Despite various diplomatic efforts to restart six nation talks over North Korea’s alleged nuclear weapons programs, no concrete date has been set. The Bush administration continues to reject a North Korean offer to freeze all aspects of its military and civilian nuclear projects in exchange for simultaneous US economic assistance and security guarantees. Instead, the White House has restated its ultimatum that the North dismantle its nuclear programs before the US offers anything in return.
The North Korean regime made public its “bold concessions” at the beginning of a visit to Pyongyang by an unofficial American delegation from January 6 to 10. On January 8, the delegation, which included the Bush administration’s former special envoy to North Korea, Charles Pritchard, and Siegfried Hecker, a former director of the Los Alamos nuclear facility, was given a tour of the nuclear reactor at Yongbyon.
US Secretary of State Colin Powell initially welcomed the offer of a freeze as a “positive step” that “encouraged” him. Two days later, however, Powell backtracked and declared that North Korea must unilaterally disarm and submit to intrusive “verification” inspections before the US made any offers.
The North Korean foreign ministry responded on January 9 by declaring it was “as foolish as expecting a shower from clear sky” to expect Pyongyang to end its nuclear and other weapons programs, as Libya and Iran have agreed to do, without a simultaneous security guarantee from the US.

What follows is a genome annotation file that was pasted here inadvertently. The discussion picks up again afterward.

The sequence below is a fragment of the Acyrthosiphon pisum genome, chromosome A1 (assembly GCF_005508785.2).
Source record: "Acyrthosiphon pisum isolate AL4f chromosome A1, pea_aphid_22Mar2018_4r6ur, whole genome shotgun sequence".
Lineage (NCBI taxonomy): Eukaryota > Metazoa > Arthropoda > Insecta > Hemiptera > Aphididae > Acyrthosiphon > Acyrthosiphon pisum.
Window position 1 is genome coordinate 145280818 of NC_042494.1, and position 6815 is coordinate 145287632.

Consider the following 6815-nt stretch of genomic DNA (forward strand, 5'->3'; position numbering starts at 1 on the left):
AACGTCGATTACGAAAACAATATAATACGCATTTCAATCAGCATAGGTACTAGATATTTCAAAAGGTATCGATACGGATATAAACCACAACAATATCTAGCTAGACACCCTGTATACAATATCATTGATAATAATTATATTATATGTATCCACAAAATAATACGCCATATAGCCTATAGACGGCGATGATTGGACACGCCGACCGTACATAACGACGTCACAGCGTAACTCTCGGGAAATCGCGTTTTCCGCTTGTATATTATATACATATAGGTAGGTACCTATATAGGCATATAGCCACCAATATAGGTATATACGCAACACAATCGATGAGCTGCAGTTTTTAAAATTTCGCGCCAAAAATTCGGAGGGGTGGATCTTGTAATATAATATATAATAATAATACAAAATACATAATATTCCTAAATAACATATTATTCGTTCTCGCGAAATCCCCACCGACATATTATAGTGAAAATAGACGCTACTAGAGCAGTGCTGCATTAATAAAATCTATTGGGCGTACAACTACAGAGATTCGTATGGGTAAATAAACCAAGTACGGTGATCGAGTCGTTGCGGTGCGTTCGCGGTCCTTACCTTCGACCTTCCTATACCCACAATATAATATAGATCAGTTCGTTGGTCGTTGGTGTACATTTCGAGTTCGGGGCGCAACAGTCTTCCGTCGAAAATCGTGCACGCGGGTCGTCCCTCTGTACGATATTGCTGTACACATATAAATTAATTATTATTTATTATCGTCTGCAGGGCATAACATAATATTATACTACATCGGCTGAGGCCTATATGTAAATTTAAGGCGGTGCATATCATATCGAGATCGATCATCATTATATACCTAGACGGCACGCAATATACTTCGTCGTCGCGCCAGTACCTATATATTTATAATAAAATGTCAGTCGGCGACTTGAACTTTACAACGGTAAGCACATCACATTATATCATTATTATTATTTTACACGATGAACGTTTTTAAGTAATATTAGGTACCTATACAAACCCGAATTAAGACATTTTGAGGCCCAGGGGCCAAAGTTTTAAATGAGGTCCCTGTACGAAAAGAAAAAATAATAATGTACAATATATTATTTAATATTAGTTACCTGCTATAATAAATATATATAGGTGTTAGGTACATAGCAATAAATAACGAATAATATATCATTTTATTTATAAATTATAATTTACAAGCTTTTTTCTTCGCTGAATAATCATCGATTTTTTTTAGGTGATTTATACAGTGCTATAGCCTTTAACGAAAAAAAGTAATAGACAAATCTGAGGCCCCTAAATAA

The diplomatic stalemate makes the resumption of talks between North Korea, South Korea, the US, Japan, China and Russia problematic. Washington has made clear it does not intend to offer any concessions. On January 13, following talks between Deputy Secretary of State Richard Armitage and Assistant Secretary of State James Kelly and a leading Chinese diplomat, the State Department told journalists the US would accept nothing less than “the complete, verifiable, irreversible dismantlement” of North Korea’s nuclear facilities.
The White House’s hard-line stance provoked a bitter op-ed contribution to the January 21 New York Times by Charles Pritchard. According to Pritchard, the North Korean vice foreign minister Kim Gye Gwan told him that “time was not on the American side”. The longer the US refused to make a deal with North Korea, Kim allegedly declared, “our nuclear deterrent continues to grow in quantity and quality”.